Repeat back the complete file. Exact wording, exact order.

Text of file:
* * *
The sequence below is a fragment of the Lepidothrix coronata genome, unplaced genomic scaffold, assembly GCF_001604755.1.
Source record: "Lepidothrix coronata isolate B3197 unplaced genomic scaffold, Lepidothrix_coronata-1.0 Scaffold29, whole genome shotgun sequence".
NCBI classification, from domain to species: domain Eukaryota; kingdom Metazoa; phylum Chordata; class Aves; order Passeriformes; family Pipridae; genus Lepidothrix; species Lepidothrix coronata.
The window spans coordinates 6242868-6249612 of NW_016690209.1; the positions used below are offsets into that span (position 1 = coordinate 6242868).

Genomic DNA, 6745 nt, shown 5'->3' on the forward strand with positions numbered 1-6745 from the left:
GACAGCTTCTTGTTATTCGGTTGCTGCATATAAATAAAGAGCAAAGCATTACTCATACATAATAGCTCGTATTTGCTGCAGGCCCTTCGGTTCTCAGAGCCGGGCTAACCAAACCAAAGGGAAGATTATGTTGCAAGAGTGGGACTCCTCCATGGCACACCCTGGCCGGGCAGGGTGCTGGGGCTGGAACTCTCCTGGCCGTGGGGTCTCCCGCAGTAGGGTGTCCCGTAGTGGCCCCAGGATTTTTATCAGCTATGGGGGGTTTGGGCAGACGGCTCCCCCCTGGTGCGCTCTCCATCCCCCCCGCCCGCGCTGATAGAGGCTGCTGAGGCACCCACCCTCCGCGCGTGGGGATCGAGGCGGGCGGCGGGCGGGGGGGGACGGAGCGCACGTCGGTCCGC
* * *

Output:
The sequence below is a fragment of the Lepidothrix coronata genome, unplaced genomic scaffold, assembly GCF_001604755.1.
Source record: "Lepidothrix coronata isolate B3197 unplaced genomic scaffold, Lepidothrix_coronata-1.0 Scaffold29, whole genome shotgun sequence".
NCBI classification, from domain to species: domain Eukaryota; kingdom Metazoa; phylum Chordata; class Aves; order Passeriformes; family Pipridae; genus Lepidothrix; species Lepidothrix coronata.
The window spans coordinates 6242868-6249612 of NW_016690209.1; the positions used below are offsets into that span (position 1 = coordinate 6242868).

Genomic DNA, 6745 nt, shown 5'->3' on the forward strand with positions numbered 1-6745 from the left:
GACAGCTTCTTGTTATTCGGTTGCTGCATATAAATAAAGAGCAAAGCATTACTCATACATAATAGCTCGTATTTGCTGCAGGCCCTTCGGTTCTCAGAGCCGGGCTAACCAAACCAAAGGGAAGATTATGTTGCAAGAGTGGGACTCCTCCATGGCACACCCTGGCCGGGCAGGGTGCTGGGGCTGGAACTCTCCTGGCCGTGGGGTCTCCCGCAGTAGGGTGTCCCGTAGTGGCCCCAGGATTTTTATCAGCTATGGGGGGTTTGGGCAGACGGCTCCCCCCTGGTGCGCTCTCCATCCCCCCCGCCCGCGCTGATAGAGGCTGCTGAGGCACCCACCCTCCGCGCGTGGGGATCGAGGCGGGCGGCGGGCGGGGGGGGACGGAGCGCACGTCGGTCCGC